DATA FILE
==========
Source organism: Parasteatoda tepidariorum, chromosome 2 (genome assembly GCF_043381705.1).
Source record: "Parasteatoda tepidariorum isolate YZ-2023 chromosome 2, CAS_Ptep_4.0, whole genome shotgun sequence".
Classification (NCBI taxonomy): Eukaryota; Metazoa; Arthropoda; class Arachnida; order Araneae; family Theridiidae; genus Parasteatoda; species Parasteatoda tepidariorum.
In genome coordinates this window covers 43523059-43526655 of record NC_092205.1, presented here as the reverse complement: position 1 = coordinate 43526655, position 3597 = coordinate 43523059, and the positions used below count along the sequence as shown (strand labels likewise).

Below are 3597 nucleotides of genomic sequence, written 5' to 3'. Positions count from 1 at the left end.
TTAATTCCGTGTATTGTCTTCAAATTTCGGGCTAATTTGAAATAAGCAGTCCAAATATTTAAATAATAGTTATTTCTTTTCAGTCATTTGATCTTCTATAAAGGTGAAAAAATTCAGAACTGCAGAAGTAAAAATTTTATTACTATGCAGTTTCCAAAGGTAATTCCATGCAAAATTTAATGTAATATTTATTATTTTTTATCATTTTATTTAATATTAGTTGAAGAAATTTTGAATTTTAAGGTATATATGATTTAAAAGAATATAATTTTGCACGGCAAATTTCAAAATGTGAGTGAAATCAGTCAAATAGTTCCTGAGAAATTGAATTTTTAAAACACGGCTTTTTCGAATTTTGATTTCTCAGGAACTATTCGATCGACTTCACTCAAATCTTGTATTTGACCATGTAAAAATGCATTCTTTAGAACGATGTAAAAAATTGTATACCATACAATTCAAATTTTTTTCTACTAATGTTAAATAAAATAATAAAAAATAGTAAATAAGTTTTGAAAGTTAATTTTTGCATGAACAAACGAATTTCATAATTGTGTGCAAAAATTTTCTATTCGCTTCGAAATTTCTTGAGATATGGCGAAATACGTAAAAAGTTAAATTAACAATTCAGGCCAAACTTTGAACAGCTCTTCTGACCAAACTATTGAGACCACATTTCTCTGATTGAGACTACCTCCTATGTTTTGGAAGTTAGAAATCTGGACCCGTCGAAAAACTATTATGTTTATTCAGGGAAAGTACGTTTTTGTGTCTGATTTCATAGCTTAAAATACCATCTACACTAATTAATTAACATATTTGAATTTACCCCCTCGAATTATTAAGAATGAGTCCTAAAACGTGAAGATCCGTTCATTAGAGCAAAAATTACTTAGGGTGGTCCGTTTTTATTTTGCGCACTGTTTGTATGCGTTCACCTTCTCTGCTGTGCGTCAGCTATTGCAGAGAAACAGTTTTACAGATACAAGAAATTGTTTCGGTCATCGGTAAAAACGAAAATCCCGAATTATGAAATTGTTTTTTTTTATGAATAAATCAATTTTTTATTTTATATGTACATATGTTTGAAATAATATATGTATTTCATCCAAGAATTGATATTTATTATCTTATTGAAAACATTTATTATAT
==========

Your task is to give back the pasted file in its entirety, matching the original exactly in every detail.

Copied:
Source organism: Parasteatoda tepidariorum, chromosome 2 (genome assembly GCF_043381705.1).
Source record: "Parasteatoda tepidariorum isolate YZ-2023 chromosome 2, CAS_Ptep_4.0, whole genome shotgun sequence".
Classification (NCBI taxonomy): Eukaryota; Metazoa; Arthropoda; class Arachnida; order Araneae; family Theridiidae; genus Parasteatoda; species Parasteatoda tepidariorum.
In genome coordinates this window covers 43523059-43526655 of record NC_092205.1, presented here as the reverse complement: position 1 = coordinate 43526655, position 3597 = coordinate 43523059, and the positions used below count along the sequence as shown (strand labels likewise).

Below are 3597 nucleotides of genomic sequence, written 5' to 3'. Positions count from 1 at the left end.
TTAATTCCGTGTATTGTCTTCAAATTTCGGGCTAATTTGAAATAAGCAGTCCAAATATTTAAATAATAGTTATTTCTTTTCAGTCATTTGATCTTCTATAAAGGTGAAAAAATTCAGAACTGCAGAAGTAAAAATTTTATTACTATGCAGTTTCCAAAGGTAATTCCATGCAAAATTTAATGTAATATTTATTATTTTTTATCATTTTATTTAATATTAGTTGAAGAAATTTTGAATTTTAAGGTATATATGATTTAAAAGAATATAATTTTGCACGGCAAATTTCAAAATGTGAGTGAAATCAGTCAAATAGTTCCTGAGAAATTGAATTTTTAAAACACGGCTTTTTCGAATTTTGATTTCTCAGGAACTATTCGATCGACTTCACTCAAATCTTGTATTTGACCATGTAAAAATGCATTCTTTAGAACGATGTAAAAAATTGTATACCATACAATTCAAATTTTTTTCTACTAATGTTAAATAAAATAATAAAAAATAGTAAATAAGTTTTGAAAGTTAATTTTTGCATGAACAAACGAATTTCATAATTGTGTGCAAAAATTTTCTATTCGCTTCGAAATTTCTTGAGATATGGCGAAATACGTAAAAAGTTAAATTAACAATTCAGGCCAAACTTTGAACAGCTCTTCTGACCAAACTATTGAGACCACATTTCTCTGATTGAGACTACCTCCTATGTTTTGGAAGTTAGAAATCTGGACCCGTCGAAAAACTATTATGTTTATTCAGGGAAAGTACGTTTTTGTGTCTGATTTCATAGCTTAAAATACCATCTACACTAATTAATTAACATATTTGAATTTACCCCCTCGAATTATTAAGAATGAGTCCTAAAACGTGAAGATCCGTTCATTAGAGCAAAAATTACTTAGGGTGGTCCGTTTTTATTTTGCGCACTGTTTGTATGCGTTCACCTTCTCTGCTGTGCGTCAGCTATTGCAGAGAAACAGTTTTACAGATACAAGAAATTGTTTCGGTCATCGGTAAAAACGAAAATCCCGAATTATGAAATTGTTTTTTTTTATGAATAAATCAATTTTTTATTTTATATGTACATATGTTTGAAATAATATATGTATTTCATCCAAGAATTGATATTTATTATCTTATTGAAAACATTTATTATAT